Plans for the South’s special forces were reportedly accessed, along with information on significant power plants and military facilities in the South.

Mr Rhee belongs to South Korea’s ruling party, and sits on its parliament’s defence committee. He said some 235 gigabytes of military documents had been stolen from the Defence Integrated Data Centre, and that 80% of them have yet to be identified. [Continue reading…]

Facebooktwittermail

John Kelly’s personal cellphone was compromised, White House believes

Politico reports: White House officials believe that chief of staff John Kelly’s personal cellphone was compromised, potentially as long ago as December, according to three U.S. government officials.

The discovery raises concerns that hackers or foreign governments may have had access to data on Kelly’s phone while he was secretary of Homeland Security and after he joined the West Wing.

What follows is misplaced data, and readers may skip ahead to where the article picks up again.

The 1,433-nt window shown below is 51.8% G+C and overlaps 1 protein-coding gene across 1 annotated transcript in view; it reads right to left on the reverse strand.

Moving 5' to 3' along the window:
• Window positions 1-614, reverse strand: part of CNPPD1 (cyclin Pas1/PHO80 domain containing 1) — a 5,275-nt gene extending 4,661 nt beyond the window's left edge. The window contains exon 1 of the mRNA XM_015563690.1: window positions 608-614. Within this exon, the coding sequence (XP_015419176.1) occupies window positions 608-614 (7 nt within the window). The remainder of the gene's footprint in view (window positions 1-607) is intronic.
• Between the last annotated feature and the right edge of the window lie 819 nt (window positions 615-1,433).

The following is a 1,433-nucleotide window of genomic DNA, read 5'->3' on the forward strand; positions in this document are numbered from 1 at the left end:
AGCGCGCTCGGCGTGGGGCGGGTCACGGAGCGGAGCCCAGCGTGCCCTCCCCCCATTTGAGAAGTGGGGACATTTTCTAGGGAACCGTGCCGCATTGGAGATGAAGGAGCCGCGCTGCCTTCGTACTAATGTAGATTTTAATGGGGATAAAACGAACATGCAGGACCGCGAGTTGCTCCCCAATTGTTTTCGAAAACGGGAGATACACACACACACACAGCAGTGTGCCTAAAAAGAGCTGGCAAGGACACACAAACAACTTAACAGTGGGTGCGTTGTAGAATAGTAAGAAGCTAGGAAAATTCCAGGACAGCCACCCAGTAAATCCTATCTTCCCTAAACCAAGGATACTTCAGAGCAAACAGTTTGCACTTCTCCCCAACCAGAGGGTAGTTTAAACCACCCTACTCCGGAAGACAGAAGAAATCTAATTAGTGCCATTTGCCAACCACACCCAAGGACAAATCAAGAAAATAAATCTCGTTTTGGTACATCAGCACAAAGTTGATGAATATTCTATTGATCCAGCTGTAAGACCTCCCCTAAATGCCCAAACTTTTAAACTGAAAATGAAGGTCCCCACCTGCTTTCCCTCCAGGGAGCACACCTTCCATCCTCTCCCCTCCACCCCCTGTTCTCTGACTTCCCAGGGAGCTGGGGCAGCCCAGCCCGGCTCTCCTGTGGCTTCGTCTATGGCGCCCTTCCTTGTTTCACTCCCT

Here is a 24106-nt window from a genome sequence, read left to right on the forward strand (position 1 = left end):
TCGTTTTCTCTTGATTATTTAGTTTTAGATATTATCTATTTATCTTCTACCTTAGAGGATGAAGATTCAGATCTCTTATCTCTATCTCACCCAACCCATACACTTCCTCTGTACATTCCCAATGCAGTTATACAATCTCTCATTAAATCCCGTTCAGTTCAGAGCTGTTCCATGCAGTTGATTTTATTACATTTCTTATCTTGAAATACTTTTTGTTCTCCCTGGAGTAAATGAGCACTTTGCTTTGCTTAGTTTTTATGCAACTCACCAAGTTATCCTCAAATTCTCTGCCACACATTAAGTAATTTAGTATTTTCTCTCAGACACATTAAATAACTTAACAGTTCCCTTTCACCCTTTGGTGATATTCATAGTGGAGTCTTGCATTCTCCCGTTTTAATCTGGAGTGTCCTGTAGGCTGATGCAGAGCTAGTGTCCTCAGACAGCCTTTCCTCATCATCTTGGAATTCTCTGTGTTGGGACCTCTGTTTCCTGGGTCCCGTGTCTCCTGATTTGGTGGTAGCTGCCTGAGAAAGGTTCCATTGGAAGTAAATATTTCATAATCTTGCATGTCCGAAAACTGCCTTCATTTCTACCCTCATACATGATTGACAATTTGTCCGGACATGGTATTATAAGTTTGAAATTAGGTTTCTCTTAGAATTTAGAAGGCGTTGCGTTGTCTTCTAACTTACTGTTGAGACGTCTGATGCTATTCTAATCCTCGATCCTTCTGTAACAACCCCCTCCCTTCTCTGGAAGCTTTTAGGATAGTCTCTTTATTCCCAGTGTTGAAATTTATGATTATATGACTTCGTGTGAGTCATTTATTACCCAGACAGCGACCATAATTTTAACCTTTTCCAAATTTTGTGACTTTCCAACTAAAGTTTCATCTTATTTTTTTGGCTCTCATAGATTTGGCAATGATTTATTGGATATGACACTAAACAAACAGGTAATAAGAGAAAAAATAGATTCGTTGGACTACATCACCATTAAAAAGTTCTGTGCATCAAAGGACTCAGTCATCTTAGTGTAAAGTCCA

Tech support staff discovered the suspected breach after Kelly turned his phone in to White House tech support this summer complaining that it wasn’t working or updating software properly.

Kelly told the staffers the phone hadn’t been working properly for months, according to the officials. [Continue reading…]

Facebooktwittermail

Russian hacker wanted by U.S. tells court he worked for Putin’s party

Reuters reports: A Russian hacker arrested in Spain on a U.S. warrant said on Thursday he previously worked for President Vladimir Putin’s United Russia party and feared he would be tortured and killed if extradited, RIA news agency reported.

Peter Levashov was arrested while on holiday in Barcelona in April. U.S. prosecutors later charged him with hacking offences, accusing him of operating a network of tens of thousands of infected computers used by cyber criminals.